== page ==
Cotton' at Whitworth Art Gallery as part of the Manchester International Festival.
Dressed as a cotton farmer, the Kolkata-born artist offered anyone visiting the gallery in Manchester the chance to see him drawing, washing, eating as well as sleeping.
He decided to focus on the two materials that made the north-west English town supremely wealthy in the 19th century and draws on the historic trade links between the city and the Indian port town of Mumbai.
"Cotton's power is underrated ? this was the fabric that drove colonialism and the industrial revolution," said Chopra, who flew in from his home in Goa for the exhibition.
"I'm completely honoured to be a part of a festival of this proportion. The seriousness with which an audience looks at the work in the festival is amazing. It really raises the bar," he said.
Held over 65 continuous hours in the shell of the yet-to-be-completed Landscape Gallery at Whitworth and engulfed entirely by cotton, the show spanning centuries and continents concluded on Sunday.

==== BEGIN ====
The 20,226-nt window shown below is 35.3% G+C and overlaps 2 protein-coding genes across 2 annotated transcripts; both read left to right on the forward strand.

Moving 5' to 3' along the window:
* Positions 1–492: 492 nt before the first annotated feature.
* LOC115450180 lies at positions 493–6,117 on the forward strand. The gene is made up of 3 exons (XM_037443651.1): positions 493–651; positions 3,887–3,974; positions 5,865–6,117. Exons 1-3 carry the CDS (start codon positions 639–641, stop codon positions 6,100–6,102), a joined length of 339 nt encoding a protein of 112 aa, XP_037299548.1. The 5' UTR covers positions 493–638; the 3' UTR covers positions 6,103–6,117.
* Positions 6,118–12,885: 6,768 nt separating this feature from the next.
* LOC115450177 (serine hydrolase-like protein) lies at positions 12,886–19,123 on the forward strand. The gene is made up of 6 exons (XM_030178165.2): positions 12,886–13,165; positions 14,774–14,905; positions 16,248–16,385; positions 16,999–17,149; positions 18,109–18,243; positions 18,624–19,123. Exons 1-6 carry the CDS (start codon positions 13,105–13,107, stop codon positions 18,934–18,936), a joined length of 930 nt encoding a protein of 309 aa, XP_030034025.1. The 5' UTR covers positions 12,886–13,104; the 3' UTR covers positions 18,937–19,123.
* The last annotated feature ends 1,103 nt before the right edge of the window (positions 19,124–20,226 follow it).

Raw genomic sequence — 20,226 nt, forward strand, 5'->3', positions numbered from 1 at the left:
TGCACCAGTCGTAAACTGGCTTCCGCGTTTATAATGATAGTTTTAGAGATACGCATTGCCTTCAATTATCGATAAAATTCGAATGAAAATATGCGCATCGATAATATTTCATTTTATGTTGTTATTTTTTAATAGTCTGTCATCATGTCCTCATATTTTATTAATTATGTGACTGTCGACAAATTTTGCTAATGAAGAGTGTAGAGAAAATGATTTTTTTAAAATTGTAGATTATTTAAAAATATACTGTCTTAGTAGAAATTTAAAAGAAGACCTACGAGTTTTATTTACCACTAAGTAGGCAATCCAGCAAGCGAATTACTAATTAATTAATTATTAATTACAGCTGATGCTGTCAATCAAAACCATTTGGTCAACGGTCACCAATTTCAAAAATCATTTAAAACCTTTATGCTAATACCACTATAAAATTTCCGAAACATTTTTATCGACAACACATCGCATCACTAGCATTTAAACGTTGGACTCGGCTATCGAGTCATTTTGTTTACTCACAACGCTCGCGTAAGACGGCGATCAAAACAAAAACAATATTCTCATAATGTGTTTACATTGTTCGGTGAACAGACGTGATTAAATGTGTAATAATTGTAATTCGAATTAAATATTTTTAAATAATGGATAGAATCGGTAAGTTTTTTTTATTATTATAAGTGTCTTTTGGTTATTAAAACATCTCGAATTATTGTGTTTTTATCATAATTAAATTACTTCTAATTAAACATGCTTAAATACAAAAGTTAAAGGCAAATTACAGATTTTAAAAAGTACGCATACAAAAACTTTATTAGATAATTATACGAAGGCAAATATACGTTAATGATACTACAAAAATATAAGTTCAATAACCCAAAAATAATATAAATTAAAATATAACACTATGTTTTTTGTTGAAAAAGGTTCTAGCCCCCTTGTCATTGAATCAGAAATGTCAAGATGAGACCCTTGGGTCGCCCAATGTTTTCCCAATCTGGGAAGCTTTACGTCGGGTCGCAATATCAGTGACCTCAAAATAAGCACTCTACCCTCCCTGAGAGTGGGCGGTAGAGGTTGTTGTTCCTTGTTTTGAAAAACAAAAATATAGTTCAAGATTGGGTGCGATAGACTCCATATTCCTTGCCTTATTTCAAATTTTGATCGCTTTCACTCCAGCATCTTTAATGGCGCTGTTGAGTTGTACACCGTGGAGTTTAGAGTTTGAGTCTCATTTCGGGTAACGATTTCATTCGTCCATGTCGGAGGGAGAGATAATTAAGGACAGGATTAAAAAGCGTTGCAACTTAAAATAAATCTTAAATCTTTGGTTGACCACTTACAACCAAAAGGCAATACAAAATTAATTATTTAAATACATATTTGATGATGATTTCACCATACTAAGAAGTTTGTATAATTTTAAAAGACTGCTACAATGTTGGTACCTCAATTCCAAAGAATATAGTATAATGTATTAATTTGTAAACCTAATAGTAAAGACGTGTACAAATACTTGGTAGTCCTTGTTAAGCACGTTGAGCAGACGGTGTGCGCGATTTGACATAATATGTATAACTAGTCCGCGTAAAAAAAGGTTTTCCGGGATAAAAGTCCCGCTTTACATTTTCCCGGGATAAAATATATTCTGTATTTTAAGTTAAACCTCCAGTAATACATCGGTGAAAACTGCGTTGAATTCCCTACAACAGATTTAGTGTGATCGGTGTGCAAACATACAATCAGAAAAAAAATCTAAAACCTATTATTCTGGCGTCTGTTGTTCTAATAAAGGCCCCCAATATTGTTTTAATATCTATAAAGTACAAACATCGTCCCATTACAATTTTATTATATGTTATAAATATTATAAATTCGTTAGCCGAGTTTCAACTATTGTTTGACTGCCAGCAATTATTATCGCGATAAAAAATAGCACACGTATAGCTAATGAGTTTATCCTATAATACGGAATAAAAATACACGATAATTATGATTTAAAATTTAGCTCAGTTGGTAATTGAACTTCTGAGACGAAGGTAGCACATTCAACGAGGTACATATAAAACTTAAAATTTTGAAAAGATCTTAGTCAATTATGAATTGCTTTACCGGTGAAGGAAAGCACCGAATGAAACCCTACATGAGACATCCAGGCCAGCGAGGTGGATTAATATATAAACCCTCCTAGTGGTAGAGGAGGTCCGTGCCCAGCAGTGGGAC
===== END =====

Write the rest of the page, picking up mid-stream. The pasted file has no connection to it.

The performance expected its audience to witness and reflect on connections between the lives of our ancestors and ourselves, and on the actions that drive power and possession.
"Spending large quantities of time in a space allows me to actually create something ? to change the orientation, texture and feel of a space, and to change myself as a result of it.
"And it's that transformation that is being viewed by an audience. It's transformative for an audience as well," Chopra explains.
And his work received rave reviews by some British critics, including one who described it as "magical".
"With his kohl-lined eyes, he has a magical, magnetic presence, capable of commanding attention even when asleep.
"Spending time with this unflappable character induces sensations of tranquillity and penitence ? balm to soothe niggling everyday distractions," said the 'Daily Telegraph'.
Chopra's event kicked off a final season of programmes for the well-known gallery, which closes its doors on September 22 for a 1-million pounds refurbishment to reopen only in June 2014.
"We don't think the gallery has stayed open all night since World War II, so we are pushing the boundaries of what a gallery does. We have put our crown jewels on display with these exhibitions," said Dr Maria Balshaw, director of the Whitworth Art Gallery.
Other highlights at the festival, which continues till July 21, range from works by contemporary Indian-born British artist Anish Kapoor to early 19th century English painters JMW Turner and William Blake.